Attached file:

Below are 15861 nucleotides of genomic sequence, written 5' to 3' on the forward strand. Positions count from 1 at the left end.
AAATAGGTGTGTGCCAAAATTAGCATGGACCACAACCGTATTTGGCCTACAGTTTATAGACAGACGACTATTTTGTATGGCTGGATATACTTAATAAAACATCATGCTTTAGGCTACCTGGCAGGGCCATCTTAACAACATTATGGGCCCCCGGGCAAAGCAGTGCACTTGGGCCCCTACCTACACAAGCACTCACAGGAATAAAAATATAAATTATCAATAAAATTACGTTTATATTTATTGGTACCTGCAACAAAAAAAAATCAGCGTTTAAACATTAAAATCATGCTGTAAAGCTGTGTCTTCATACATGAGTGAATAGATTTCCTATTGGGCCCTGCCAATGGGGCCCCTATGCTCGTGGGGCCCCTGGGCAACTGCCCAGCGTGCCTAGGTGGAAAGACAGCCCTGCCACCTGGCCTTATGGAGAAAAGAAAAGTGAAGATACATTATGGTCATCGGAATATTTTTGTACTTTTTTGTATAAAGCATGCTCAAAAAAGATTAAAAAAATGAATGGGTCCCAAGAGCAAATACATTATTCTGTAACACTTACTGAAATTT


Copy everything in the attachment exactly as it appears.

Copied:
Below are 15861 nucleotides of genomic sequence, written 5' to 3' on the forward strand. Positions count from 1 at the left end.
AAATAGGTGTGTGCCAAAATTAGCATGGACCACAACCGTATTTGGCCTACAGTTTATAGACAGACGACTATTTTGTATGGCTGGATATACTTAATAAAACATCATGCTTTAGGCTACCTGGCAGGGCCATCTTAACAACATTATGGGCCCCCGGGCAAAGCAGTGCACTTGGGCCCCTACCTACACAAGCACTCACAGGAATAAAAATATAAATTATCAATAAAATTACGTTTATATTTATTGGTACCTGCAACAAAAAAAAATCAGCGTTTAAACATTAAAATCATGCTGTAAAGCTGTGTCTTCATACATGAGTGAATAGATTTCCTATTGGGCCCTGCCAATGGGGCCCCTATGCTCGTGGGGCCCCTGGGCAACTGCCCAGCGTGCCTAGGTGGAAAGACAGCCCTGCCACCTGGCCTTATGGAGAAAAGAAAAGTGAAGATACATTATGGTCATCGGAATATTTTTGTACTTTTTTGTATAAAGCATGCTCAAAAAAGATTAAAAAAATGAATGGGTCCCAAGAGCAAATACATTATTCTGTAACACTTACTGAAATTT